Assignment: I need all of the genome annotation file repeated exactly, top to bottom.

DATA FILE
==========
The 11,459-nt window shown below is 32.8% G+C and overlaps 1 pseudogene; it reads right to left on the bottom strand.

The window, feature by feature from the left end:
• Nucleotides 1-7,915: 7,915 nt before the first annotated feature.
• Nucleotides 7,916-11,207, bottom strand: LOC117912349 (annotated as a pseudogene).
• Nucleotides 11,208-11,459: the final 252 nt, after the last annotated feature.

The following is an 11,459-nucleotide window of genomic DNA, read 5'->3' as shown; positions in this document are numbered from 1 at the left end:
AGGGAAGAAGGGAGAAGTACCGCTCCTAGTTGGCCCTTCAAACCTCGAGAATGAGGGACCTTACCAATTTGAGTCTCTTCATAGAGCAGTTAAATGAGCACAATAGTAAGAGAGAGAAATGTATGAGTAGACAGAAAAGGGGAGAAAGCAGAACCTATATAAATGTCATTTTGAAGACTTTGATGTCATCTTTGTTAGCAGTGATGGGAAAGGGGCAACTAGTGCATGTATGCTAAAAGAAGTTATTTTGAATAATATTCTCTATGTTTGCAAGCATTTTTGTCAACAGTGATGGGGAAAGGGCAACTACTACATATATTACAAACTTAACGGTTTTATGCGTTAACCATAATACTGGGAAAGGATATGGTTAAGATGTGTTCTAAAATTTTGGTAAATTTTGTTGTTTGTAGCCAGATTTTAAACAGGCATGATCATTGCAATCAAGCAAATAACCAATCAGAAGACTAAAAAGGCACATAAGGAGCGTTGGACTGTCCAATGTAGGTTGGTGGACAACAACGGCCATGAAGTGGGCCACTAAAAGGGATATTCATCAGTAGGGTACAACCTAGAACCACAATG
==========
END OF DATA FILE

The 11,459-nt window shown below is 32.8% G+C and overlaps 1 pseudogene; it reads right to left on the bottom strand.

The window, feature by feature from the left end:
• Nucleotides 1-7,915: 7,915 nt before the first annotated feature.
• Nucleotides 7,916-11,207, bottom strand: LOC117912349 (annotated as a pseudogene).
• Nucleotides 11,208-11,459: the final 252 nt, after the last annotated feature.

The following is an 11,459-nucleotide window of genomic DNA, read 5'->3' as shown; positions in this document are numbered from 1 at the left end:
AGGGAAGAAGGGAGAAGTACCGCTCCTAGTTGGCCCTTCAAACCTCGAGAATGAGGGACCTTACCAATTTGAGTCTCTTCATAGAGCAGTTAAATGAGCACAATAGTAAGAGAGAGAAATGTATGAGTAGACAGAAAAGGGGAGAAAGCAGAACCTATATAAATGTCATTTTGAAGACTTTGATGTCATCTTTGTTAGCAGTGATGGGAAAGGGGCAACTAGTGCATGTATGCTAAAAGAAGTTATTTTGAATAATATTCTCTATGTTTGCAAGCATTTTTGTCAACAGTGATGGGGAAAGGGCAACTACTACATATATTACAAACTTAACGGTTTTATGCGTTAACCATAATACTGGGAAAGGATATGGTTAAGATGTGTTCTAAAATTTTGGTAAATTTTGTTGTTTGTAGCCAGATTTTAAACAGGCATGATCATTGCAATCAAGCAAATAACCAATCAGAAGACTAAAAAGGCACATAAGGAGCGTTGGACTGTCCAATGTAGGTTGGTGGACAACAACGGCCATGAAGTGGGCCACTAAAAGGGATATTCATCAGTAGGGTACAACCTAGAACCACAATG